Is It Wise to Pay an Annual Fee on a Credit Card?

Is It Wise to Pay an Annual Fee on a Credit Card?

By Tracy L. Hirsch

Here’s how to know when it’s worth it, and when it’s best to seek alternatives.

Everyone knows that certain charge cards and credit cards come with an elite social status. American Express has built an empire by creating advertisements with A-list celebrities who use their charge card. These ads tell us, as consumers, that we too will experience the perks of being rich and famous if we use their card.

While that’s usually not true (you would have to have a multi-million dollar net worth to live the same lifestyle as an A-list celebrity), the part that is true is that there are greater rewards from charge cards and credit cards that have an annual fee attached.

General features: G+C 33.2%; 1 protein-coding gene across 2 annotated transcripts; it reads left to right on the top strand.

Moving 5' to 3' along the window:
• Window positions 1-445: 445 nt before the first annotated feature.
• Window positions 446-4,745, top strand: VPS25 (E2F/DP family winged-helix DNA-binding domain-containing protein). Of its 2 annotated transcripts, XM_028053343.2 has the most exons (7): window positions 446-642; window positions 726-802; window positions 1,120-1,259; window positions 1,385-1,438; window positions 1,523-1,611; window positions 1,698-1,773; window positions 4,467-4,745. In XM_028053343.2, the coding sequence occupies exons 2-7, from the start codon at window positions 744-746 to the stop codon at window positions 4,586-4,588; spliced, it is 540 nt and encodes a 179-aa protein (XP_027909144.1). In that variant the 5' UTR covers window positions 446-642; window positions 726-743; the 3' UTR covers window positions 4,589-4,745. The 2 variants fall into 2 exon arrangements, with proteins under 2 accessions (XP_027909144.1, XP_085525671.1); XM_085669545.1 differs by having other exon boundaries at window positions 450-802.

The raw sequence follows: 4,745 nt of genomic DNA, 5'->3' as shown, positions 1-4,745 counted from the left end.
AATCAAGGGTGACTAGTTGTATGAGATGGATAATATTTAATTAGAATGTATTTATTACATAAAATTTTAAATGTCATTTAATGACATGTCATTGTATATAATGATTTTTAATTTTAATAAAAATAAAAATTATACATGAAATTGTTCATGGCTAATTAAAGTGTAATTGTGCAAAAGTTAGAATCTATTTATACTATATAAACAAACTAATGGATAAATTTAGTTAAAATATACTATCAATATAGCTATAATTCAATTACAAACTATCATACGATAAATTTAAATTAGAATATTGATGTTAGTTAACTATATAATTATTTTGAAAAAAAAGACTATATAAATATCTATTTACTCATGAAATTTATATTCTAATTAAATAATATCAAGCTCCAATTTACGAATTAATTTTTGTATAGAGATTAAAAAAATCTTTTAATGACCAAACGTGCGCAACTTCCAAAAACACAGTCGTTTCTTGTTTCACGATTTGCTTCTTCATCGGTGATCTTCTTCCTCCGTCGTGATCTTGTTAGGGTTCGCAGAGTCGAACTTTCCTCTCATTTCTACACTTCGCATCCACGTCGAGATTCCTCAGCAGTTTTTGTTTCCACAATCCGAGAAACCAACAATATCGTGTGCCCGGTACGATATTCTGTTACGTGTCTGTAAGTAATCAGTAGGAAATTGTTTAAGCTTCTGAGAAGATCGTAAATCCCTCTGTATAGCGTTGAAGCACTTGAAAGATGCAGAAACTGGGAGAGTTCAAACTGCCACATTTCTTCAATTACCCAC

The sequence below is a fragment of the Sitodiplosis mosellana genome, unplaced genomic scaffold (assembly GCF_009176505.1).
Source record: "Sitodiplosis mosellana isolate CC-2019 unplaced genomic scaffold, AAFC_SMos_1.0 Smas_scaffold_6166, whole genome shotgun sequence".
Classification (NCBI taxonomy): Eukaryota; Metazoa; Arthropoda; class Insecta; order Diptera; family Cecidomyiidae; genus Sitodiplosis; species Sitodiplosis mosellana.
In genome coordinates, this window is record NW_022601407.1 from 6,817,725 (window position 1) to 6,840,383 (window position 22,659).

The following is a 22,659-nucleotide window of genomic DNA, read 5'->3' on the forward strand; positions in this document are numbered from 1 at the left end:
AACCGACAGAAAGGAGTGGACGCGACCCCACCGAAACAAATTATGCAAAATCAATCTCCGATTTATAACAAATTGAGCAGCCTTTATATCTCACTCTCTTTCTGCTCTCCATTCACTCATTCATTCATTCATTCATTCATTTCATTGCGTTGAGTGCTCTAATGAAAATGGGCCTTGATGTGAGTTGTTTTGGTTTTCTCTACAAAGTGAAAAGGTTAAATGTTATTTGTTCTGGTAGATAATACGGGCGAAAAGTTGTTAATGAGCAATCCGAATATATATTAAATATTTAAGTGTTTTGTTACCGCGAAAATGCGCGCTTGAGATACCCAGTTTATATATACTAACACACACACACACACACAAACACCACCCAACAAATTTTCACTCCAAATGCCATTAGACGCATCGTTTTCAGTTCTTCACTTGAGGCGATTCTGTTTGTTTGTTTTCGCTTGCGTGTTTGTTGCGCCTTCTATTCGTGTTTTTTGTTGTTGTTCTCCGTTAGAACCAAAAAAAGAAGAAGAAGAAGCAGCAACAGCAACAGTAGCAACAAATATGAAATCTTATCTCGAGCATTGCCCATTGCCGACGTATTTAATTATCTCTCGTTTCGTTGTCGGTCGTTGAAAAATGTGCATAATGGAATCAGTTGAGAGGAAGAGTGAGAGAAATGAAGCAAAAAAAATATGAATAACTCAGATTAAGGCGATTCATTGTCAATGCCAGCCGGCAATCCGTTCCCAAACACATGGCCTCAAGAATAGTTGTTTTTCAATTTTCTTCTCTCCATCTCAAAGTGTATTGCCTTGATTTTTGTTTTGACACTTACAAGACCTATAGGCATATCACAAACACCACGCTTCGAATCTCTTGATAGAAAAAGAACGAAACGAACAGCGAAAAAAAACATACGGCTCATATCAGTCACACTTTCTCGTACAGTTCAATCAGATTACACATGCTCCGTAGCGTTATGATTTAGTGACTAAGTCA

Before you apply for one, you need to assess two important deciding factors. First, will you actually obtain the rewards, points, and perks that you want in regards to your travel habits and the amount of money that you spend?

Second (and just as important as the first), are you able to responsibly pay off your credit card balance in full every month? If not, you’ll end up paying an annual fee and lots of money in interest. That’s not a good situation for anyone.

The majority of bankruptcy attorneys in Louisville will tell you that credit card debt is one of the top reasons that people need to file for bankruptcy (in addition to unpaid medical bills and overbearing student loans).

To avoid this, when using a credit card, it’s imperative to know that you can pay it off in full every month. In the case of an emergency, it’s important to make large monthly payments so that you can get it paid off in a few months instead of a few years.